Dunking was officially banned in college basketball in 1967. The
dunking ban was lifted in 1976 and dunking has been allowed ever
"Major NCAA basketball rule changes since 1960:
1967-68: Dunking is made illegal.
1976-77: Dunking is reinstated."
source: USA Today
"Then in case you forgot, college ball outlawed the dunk in 1967-68,
during the Lew Alcindor reign at UCLA. The NCAA didn't legalize the
stuffer again until 1976-77."
source: KU Sports
"In Mount's day, dunking wasn't a threat; dunking wasn't even allowed.
The NCAA banned it in 1967, in preparation for the Lew Alcindor era
at UCLA. The decision forced Alcindor - he now is known as Kareem
Abdul-Jabbar - to develop the sky hook, perhaps the deadliest shot
ever seen from a big man. Bill Walton, his successor at UCLA,
compensated for the no-dunk rule with a nifty bank shot.
In the mid-1970s, though, the game took off in a new direction when
Julius Erving's soaring performance in a slam-dunk contest at the 1976
American Basketball Association All-Star Game in Denver galvanized the
next generation of hoops addicts. The NCAA overturned its dunking ban
in 1976-77, laying the groundwork for the modern game."
Rocky Mountain News
Interestingly, many articles and web sites indicate that the 1967 NCAA
dunking ban was intended to prevent Lew Alcindor (Kareem-Abdul Jabbar)
from dominating the game. However, Alcindor's former coach John
Wooden denied this in an interview with the UCLA student newspaper.
'(Alcindor) didn't cause the change," Wooden said. "The NCAA Rules
Committee outlawed the dunk because of hanging on the rim, rims
bending back, boards breaking and glass down.'
source: Daily Bruin:
ncaa "dunking ban"
ncaa "outlawed the dunk"
I hope this helps.
Clarification of Answer by
18 Dec 2004 10:51 PST
Well, multiple sources indicates that there was no dunking ban until 1967-68.
This was also the first season that the dunk shot was outlawed during
games and pregame warm-ups.
Your recollection that dunking was illegal until 1962-63 is
inconsistent with reports that Oklahoma A&M's Bob Kurland was dunking
in the 1940s.
From The Sporting News:
"Bob Kurland, a 7-foot center for Oklahoma A&M (now Oklahoma State)
from 1942 through 46 was the first player to regularly dunk in games.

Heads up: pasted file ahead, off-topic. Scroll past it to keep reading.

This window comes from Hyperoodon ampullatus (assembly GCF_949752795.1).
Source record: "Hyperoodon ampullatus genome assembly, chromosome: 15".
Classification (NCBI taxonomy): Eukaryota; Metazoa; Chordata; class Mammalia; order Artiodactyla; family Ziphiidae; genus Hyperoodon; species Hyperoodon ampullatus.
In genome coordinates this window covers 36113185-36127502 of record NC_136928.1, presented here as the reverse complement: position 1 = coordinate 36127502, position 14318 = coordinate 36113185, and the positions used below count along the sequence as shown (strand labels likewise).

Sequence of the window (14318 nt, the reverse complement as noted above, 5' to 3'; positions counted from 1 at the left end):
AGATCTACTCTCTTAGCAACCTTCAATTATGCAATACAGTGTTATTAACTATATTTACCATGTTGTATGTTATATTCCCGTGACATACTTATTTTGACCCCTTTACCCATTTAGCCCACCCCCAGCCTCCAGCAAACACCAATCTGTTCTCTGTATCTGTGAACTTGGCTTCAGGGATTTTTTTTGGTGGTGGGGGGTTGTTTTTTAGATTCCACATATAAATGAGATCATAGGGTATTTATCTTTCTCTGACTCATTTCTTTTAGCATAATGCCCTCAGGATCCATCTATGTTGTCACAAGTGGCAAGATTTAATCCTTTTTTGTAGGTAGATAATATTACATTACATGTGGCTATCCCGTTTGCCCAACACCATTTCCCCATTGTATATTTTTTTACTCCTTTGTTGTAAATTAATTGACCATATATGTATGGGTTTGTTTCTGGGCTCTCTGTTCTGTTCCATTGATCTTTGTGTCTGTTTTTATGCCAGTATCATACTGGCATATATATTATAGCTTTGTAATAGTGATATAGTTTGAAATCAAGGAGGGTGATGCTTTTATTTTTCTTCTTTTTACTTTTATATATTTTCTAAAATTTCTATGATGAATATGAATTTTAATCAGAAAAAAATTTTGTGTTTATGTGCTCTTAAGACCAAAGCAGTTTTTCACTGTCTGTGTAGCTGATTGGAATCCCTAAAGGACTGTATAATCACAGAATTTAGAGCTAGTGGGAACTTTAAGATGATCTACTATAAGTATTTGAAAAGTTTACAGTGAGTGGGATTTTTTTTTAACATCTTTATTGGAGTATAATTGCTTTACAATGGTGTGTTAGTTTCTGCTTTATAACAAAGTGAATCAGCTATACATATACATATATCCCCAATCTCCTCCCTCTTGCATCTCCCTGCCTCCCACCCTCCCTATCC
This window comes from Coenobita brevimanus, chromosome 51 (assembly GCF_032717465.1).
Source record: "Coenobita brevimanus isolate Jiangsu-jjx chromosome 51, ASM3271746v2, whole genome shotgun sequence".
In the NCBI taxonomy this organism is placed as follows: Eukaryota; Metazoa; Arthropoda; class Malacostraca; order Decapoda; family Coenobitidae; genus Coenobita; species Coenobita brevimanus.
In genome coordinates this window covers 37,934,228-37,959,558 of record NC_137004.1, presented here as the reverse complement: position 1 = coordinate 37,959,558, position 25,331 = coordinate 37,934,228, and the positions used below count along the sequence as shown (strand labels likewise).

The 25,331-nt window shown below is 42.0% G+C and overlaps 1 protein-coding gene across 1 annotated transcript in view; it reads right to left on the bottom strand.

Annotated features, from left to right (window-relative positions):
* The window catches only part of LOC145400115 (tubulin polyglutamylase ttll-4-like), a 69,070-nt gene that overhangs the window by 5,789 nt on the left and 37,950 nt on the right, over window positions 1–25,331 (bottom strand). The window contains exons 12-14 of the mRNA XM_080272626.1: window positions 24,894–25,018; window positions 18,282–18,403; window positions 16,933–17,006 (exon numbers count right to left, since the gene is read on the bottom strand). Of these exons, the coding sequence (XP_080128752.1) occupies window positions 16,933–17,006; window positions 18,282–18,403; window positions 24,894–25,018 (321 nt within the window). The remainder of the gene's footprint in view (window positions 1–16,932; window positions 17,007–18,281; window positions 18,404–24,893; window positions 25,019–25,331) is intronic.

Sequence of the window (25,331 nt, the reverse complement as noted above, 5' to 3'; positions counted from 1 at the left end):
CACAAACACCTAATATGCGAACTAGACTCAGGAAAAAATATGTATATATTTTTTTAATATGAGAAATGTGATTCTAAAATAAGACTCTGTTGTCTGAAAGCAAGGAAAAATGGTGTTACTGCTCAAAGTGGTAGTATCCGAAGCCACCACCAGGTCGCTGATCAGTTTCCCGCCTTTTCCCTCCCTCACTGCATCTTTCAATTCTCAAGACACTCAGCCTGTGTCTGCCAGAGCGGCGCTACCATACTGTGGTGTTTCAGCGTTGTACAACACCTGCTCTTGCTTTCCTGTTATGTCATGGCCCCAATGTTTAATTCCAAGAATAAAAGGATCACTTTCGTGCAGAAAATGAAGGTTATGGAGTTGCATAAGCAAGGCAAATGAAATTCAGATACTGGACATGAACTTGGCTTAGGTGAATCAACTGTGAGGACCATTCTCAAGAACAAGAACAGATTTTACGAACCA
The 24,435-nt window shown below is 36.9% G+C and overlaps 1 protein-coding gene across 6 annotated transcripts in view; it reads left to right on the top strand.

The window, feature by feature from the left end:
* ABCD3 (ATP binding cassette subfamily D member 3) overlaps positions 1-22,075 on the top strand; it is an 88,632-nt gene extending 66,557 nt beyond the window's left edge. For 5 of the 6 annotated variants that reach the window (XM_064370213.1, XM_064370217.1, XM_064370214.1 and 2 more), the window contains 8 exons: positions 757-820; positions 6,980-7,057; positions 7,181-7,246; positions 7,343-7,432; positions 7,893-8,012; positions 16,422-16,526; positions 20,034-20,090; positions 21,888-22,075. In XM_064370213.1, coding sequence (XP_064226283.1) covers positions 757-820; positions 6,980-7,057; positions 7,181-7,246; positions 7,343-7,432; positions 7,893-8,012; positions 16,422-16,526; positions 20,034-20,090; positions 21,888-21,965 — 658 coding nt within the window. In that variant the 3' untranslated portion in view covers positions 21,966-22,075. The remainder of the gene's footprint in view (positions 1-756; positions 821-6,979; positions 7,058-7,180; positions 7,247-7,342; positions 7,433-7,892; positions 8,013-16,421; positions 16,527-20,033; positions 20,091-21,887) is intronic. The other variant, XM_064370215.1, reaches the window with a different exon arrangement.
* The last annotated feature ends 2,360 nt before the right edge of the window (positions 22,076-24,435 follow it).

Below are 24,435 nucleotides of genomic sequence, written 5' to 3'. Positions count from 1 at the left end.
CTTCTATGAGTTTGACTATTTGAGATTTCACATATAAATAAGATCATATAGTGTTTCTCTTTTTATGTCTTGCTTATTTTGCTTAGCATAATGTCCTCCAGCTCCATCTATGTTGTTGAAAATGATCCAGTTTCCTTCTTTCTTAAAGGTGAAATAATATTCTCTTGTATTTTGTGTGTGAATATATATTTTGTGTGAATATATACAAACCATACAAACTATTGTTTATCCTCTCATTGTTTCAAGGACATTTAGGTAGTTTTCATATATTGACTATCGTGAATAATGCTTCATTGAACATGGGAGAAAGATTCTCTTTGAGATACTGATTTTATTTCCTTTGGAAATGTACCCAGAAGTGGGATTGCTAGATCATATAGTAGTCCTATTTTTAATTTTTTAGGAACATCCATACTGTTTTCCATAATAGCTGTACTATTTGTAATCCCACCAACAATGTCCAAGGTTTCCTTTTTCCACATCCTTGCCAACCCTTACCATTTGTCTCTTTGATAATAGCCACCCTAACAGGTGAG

Many players were capable of dunking in the 1960s, but they didn't
because it was considered boating."
From Sports Illustrated:
" The year 1945 was a historical marker, and not just because of the
end of World War II: The defensive goaltending rule, inspired by Bob
Kurland's knack for standing beneath the basket and knocking shots
away, was introduced to the college game. And that year the Oklahoma
A&M star threw down the first recorded dunk -- "a duffer shot," as a
Denver newspaper called it."
Also, I've searched the New York Times historical archive, and I've
located two articles from the 1950s that indicate that the dunk was
legal during that time.
From the New York Times, January 9, 1957:
"In a release prepared to advertise the talents of Elgin Baylor, its
6-foot 6-inch exponent of the driving dunk shot, Seattle University
has managed to muster an imposing collection of glowing adjectives and
The New York Times, January 9, 1957, "Notes on College Sports."
Additionally, another article mentions the college basketball rules committee
banning tip-ins but explicitly allowing dunks.
"In another penalty on tall players, the committee ruled that players
on offense cannot touch the ball while it was on the rim or directly
above the rim. The rule was so stated that it will not prevent players
from touching the ball on or about the rim if they carry the ball into
the area, such as on 'dunk' shots. It is designed to outlaw tip-ins."
The New York Times, March 26, 1957, "Basketball Rule on Fouls Changed."